Really God? That guy? He hasn’t done anything. He’s barely been at church. He’s not a part of any service group. I’ve never seen him put a dime in the offering basket! And you’re offering him the same promise of love and forgiveness? I even see Pastor spending extra time talking to him after church? What did he do to deserve that? And why are we having a New Member Sunday? Shouldn’t we be having a “Long Time Member" Sunday?
That’s unfair God! You should give him as he deserves. You should give me as I deserve.
Really? You want God to be fair. You want God to “give you what you deserve.”
Romans 6:23 “The wages of sin is death.” You ever sinned? If so, what do you deserve?
I’m reminded of that time in a college English class when I approached the English Professor and asked him for a better grade on my test. I had a B and I thought I deserve an A!
Then, he said, “Oh, you wanted me to give you what you deserved? I had thrown out a few questions and graded on a curve, but I guess I could put those questions which you got wrong back into the test and drop the curve. Would you be happy with a C-?”
Trust me on this. In Spiritual matters, you don’t want what you deserve. Because what you, I, we deserve is hell.
So let’s go back to God’s promises. In spite of your sin he says, ‘’You who believe in Jesus as their Savior, will not perish, but have eternal life.” "You who have sinned…are justified freely by God’s grace.” You who “believe and are baptized will be saved.”
Think about what God is offering you. Heaven. A place you can’t get into unless you are perfect! Yet God offers it to you. Not because you earned it, but as a gift. Romans 6:23 continues, “The gift of God is eternal life in Christ Jesus.”
And this gift is more than just heaven. It is the forgiveness for all of your sins. Peace with God. A new life on this earth serving God. An eternal life in the pain free, sin free, glorious streets of heaven!
That’s a pretty fair deal, isn’t it? We deserve hell, but we get heaven. All for believing his promise!
Then, instead of grumbling when others receive this message, why not rejoice!?!
If someone puts a picture of something they are happy about online, how do people react? A cute puppy picture? LIKE! A new outfit! COMMENT: That looks fantastic! “You just had a baby? I’ll SHARE it with my friends.”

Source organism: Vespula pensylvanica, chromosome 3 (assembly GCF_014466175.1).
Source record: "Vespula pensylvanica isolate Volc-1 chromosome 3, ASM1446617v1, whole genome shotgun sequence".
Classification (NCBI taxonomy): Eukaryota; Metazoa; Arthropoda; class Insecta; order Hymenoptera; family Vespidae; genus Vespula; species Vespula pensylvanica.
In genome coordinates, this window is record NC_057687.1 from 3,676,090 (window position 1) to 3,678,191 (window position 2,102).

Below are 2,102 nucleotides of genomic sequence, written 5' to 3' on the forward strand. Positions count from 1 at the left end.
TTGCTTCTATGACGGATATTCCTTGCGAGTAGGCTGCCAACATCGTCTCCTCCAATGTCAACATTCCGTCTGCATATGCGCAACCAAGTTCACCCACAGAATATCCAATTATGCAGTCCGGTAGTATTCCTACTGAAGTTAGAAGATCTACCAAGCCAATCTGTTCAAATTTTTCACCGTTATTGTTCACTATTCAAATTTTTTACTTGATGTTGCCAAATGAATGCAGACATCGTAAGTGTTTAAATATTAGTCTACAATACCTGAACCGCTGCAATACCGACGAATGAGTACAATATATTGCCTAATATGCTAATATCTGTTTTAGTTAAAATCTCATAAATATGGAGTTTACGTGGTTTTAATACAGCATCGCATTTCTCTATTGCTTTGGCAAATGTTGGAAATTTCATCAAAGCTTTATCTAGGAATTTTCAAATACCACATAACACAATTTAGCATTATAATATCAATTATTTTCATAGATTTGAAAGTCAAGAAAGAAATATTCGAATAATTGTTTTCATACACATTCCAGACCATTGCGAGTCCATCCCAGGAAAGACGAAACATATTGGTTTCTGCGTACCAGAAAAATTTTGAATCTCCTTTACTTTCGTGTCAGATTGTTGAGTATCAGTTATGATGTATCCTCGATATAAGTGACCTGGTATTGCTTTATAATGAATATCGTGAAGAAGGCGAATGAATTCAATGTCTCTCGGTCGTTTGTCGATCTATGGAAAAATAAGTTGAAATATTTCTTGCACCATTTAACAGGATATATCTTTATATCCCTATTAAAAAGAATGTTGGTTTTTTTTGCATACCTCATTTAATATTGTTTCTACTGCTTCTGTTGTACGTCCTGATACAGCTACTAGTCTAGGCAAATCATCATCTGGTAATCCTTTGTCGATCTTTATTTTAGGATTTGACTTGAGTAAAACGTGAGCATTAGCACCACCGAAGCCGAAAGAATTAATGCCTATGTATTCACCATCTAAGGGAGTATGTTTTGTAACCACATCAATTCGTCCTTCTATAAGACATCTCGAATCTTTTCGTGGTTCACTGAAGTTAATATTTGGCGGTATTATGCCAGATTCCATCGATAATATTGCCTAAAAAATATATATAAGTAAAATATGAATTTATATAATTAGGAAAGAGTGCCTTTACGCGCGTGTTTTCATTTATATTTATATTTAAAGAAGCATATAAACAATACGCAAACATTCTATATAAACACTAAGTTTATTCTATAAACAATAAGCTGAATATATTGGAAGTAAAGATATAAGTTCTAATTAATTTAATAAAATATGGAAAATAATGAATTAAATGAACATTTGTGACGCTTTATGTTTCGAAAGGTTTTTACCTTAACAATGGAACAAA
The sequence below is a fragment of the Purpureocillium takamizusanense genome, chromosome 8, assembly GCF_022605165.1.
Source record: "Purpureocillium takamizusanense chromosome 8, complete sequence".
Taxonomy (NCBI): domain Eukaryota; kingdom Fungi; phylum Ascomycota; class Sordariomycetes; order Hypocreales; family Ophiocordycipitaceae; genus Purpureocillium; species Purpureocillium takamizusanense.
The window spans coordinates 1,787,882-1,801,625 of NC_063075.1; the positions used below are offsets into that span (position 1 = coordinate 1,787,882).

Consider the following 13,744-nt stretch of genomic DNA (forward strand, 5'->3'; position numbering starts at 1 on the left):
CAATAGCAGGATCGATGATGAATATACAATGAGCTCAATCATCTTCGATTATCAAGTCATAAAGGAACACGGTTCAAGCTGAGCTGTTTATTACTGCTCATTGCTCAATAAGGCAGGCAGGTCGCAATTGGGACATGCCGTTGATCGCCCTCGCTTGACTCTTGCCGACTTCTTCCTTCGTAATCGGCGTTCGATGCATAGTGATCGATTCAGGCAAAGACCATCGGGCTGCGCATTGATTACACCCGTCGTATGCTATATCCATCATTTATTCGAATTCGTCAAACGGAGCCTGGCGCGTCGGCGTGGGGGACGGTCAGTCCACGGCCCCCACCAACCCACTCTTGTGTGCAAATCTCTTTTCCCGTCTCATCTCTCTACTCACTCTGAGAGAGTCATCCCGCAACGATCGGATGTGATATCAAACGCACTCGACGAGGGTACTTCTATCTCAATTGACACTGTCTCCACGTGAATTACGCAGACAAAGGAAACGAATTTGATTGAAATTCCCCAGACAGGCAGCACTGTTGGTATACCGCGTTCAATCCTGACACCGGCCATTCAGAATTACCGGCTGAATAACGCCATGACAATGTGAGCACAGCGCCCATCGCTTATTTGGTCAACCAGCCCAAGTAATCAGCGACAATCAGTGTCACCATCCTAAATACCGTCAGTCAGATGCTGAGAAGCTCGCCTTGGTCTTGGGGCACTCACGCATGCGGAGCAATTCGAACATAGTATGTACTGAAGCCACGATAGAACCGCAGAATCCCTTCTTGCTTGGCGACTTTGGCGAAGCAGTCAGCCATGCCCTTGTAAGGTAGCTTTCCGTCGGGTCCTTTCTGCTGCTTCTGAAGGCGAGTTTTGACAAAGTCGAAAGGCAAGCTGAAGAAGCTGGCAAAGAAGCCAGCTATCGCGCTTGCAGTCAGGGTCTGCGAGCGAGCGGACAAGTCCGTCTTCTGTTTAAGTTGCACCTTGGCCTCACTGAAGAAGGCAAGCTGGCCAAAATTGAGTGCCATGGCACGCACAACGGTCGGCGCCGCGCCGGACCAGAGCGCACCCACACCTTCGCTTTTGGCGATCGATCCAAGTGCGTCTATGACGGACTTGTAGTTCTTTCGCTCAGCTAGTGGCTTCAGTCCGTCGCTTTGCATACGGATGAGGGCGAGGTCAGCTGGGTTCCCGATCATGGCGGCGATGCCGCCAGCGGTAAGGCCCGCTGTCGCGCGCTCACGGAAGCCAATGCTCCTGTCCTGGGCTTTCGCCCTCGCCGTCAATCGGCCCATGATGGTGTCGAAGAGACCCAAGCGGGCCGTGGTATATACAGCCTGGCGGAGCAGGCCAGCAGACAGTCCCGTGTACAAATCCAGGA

Why not do the same thing with new believers? Why not celebrate? Celebrate when they are but a child OR celebrate when they are much older. Have a party! Give a bunch of high fives! Pray countless prayers of thanks AND sing the hymns in worship with a whole new vigor.
And understand this, it isn’t a celebration of THEM. It’s not a celebration of YOU. It’s a celebration of GOD!
So…here’s your challenge this week:
1) Read Romans 3. The first part of the chapter will remind you of what you really deserve, while the second part of the chapter will fill your heart with the amazing nature of God’s love! Read it and be thankful for the gifts you have been given.
2) Share the Message of Jesus with someone who doesn’t look like he deserves it. Specifically reach out to someone with a tattoo OR at a bar. I’m gonna have my business cards available after church. Why not just grab a few, have them on hand, and be ready to say, “Hey, I wanted to invite you to our church on Sunday! I want you to learn about grace.”
3) Meet and talk with newer members. This is something to put into practice right after worship. Find someone you haven’t talked to before. Find someone who looks new to you. Introduce yourself. If you know everyone’s name already, then find someone that you don’t know much about. Show that you care about them. Show that you are thankful they are here. Show that you happy to marvel at God’s grace together with them. Tell them, “It’s a joy to have you here!”
At the beginning, we mentioned how the disciples were confused by Jesus, but it’s my hope that today’s parable hasn’t left you confused at all. Because, it’s clear. God doesn’t base the reward of his forgiveness on our merits. God bases it on his grace!
Praise God it is so. Amen.